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Best of Fred Renzey

Gaming Guru

 

Improving your Texas Hold'em hand beyond the flop

23 November 2007

Tons of good, solid strategy has been written about how to pick your playable Hold'em starting hands. That'll get you into the pot responsibly, but once the flop comes down, you usually have a whole new set of problems.

Today, we'll cover some typical scenarios that have a habit of developing on the flop. Sometimes you should play them and sometimes you should fold. You need to know your odds to improve and compare that with the size of the pot to decide which time is which. Here's one relevant set of odds on the flop that tell you the chances of improving your hand on the very next card.

Hole CardsA/K
Flop isQ-6-2
Odds to hit Top Pair on the Turn 7-to-1

How do you use that information? Suppose you came into the pot with A/K in the hole in a $5/$10 limit game. Three of you stay in to see the flop, and then that Q-6-2 falls.

The first player bets $5, the next man folds and it's up to you. All you have is two "overcards" to the flop and you're fairly likely to be up against a pair of Queens. You're probably beat at this point – but – if the next card is an Ace or a King, you'll have the "top pair," a probable winner. The chart says it's 7-to-1 against catching your card on the turn. So should you call $5?

Here's where you have to size up the pot, add in another two or three bets for the expected eventual profit you'll earn if you hit your hand, and call only if that total is more than $35 (7-to-1 on your $5 call).

Generally speaking, there'll be enough money out there for you to call with this hand, but sometimes there won't be. Your job is to call when there's enough and fold when there's not. Be extra cautious if there are players to act after you who could raise, thereby doubling the cost of your call while increasing the pot size only moderately. And it should go without saying that if it's already been raised to $10, you'll seldom be able to call since you'll now need to net more than 70 bucks.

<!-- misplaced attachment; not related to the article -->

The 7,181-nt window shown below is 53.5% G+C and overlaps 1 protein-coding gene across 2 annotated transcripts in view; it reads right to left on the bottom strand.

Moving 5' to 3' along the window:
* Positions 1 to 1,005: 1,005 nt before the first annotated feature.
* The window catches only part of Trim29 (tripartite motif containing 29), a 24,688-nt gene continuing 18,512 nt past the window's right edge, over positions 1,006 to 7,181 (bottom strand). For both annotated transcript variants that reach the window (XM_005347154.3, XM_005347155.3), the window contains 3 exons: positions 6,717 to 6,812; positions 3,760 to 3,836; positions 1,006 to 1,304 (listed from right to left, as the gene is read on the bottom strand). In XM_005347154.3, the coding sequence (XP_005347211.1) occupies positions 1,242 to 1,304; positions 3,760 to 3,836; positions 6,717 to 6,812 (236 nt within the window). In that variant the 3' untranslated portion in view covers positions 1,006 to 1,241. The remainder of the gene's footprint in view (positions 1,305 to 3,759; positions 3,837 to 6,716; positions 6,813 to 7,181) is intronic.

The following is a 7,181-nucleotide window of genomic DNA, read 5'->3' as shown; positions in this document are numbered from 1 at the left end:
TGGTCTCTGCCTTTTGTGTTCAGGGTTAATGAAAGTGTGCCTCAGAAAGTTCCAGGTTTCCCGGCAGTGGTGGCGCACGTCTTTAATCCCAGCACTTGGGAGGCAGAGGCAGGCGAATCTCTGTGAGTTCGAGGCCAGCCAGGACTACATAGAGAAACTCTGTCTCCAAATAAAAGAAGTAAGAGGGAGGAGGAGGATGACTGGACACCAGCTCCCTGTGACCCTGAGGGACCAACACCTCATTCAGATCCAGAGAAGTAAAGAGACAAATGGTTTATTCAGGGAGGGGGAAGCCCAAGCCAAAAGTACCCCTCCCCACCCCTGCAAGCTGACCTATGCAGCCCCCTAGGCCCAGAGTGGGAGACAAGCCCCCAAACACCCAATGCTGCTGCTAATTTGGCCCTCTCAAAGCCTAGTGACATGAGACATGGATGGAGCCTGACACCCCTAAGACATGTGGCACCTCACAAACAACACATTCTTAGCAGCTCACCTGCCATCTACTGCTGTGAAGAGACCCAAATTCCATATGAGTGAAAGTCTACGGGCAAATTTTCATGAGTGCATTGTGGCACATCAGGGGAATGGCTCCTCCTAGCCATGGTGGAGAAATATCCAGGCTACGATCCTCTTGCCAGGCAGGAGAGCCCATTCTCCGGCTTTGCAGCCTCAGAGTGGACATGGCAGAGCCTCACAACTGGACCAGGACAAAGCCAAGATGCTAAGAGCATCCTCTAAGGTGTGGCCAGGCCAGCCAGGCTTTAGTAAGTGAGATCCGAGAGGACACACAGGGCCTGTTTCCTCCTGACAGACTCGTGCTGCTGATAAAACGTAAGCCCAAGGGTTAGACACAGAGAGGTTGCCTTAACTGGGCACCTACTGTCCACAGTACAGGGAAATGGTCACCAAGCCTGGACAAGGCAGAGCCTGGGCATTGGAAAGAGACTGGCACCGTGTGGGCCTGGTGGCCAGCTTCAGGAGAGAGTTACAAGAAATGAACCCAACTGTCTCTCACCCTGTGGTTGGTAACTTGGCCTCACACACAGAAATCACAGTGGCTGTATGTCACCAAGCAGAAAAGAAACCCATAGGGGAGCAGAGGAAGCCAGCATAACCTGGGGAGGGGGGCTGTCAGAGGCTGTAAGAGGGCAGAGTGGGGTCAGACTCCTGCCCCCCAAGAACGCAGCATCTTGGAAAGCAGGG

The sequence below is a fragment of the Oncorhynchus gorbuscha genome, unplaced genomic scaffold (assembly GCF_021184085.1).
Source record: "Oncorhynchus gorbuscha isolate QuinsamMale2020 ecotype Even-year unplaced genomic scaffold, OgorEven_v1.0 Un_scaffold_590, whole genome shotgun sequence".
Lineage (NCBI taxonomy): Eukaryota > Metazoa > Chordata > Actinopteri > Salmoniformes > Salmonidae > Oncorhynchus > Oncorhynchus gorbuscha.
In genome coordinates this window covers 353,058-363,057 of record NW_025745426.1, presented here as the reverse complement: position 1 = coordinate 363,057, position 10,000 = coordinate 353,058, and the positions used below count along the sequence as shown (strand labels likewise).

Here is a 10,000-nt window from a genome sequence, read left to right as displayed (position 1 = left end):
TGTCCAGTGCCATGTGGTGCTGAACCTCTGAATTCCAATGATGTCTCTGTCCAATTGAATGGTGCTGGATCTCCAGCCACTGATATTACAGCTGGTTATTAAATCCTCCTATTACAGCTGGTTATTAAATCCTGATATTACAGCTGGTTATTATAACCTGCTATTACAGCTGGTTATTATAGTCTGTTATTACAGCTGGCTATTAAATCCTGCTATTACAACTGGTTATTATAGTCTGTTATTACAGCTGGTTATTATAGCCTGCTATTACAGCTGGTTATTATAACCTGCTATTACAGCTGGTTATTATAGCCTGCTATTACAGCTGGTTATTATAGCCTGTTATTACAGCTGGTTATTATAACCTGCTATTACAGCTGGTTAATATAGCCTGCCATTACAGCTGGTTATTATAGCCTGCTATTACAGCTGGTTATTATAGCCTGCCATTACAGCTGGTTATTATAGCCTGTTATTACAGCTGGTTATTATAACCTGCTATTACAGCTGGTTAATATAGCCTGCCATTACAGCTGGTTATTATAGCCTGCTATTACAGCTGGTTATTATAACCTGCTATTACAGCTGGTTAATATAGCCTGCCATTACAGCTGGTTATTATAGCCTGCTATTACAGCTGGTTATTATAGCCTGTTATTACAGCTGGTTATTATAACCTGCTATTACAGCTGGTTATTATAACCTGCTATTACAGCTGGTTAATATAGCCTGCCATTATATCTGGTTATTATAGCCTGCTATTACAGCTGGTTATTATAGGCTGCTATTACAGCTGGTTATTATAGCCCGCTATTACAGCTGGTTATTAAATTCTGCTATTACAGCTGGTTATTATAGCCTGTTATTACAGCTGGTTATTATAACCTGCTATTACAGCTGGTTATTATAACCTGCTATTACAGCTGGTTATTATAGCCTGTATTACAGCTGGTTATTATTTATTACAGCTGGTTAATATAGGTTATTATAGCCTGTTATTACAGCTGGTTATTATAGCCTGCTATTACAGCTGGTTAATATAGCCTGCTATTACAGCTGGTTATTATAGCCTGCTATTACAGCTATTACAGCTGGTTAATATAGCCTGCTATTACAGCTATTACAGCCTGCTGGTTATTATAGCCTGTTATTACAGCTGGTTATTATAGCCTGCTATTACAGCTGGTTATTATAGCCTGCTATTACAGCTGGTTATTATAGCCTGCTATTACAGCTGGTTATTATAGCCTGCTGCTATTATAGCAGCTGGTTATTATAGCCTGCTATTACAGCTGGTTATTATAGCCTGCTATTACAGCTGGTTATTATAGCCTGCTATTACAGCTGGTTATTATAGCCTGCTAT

Also, you should err on the conservative side to cover those sadistic times that you hit your Ace on the turn, only to find out at the river that your opponent holds A/Q.

By the way, I want to stress that the Q-6-2 illustration is not so specific, but just a generic example of the many times you'll have two overcards to the flop. The same "generic" essence is intended with the rest of the "odds charts" below. Some of the following entries are frequent calling situations and others are frequent folders. But remember, the quoted odds refer to your chances of improving your hand right on the "turn" (next card). They'd be much better if you were planning on going all the way to the river, but then you'd have to call two bets instead of one.

Again, be aware that your odds to improve may not be the same thing as your odds to win. Depending on the situation, some of the very cards that improve your hand may end up giving your opponent an even better hand. We'll deal with recognizing that tricky caveat in a future column.

Hole CardsK/9
Flop isA-9-4
Odds of 2-pr or Trips on the Turn 8-to-1

Hole Cards8/7
Flop is7c-8c-Kc
Odds of Full House on the Turn 11-to-1

Hole CardsJ/10
Flop isA-K-5
Odds of Straight on the Turn 11-to-1

Hole CardsJ/10
Flop isK-Q-5
Odds of Straight on the Turn 5-to-1

Hole CardsAc/8c
Flop isKc-9c-2d
Odds of Flush on the Turn 4-to-1
Fred Renzey
Fred Renzey is a high-stakes, expert poker player. On a daily basis he faces--and beats--some of the best players in the country in fierce poker room competition. Now for the first time, Renzey offers his perceptive insights on how to play winning poker. For Fred's 13-page blackjack booklet "Ace/10 Front Count", send $9 to Fred Renzey, P.O. Box 598, Elk Grove Village, IL, 60009

Books by Fred Renzey:

> More Books By Fred Renzey

Fred Renzey
Fred Renzey is a high-stakes, expert poker player. On a daily basis he faces--and beats--some of the best players in the country in fierce poker room competition. Now for the first time, Renzey offers his perceptive insights on how to play winning poker. For Fred's 13-page blackjack booklet "Ace/10 Front Count", send $9 to Fred Renzey, P.O. Box 598, Elk Grove Village, IL, 60009

Books by Fred Renzey:

Blackjack Bluebook II

> More Books By Fred Renzey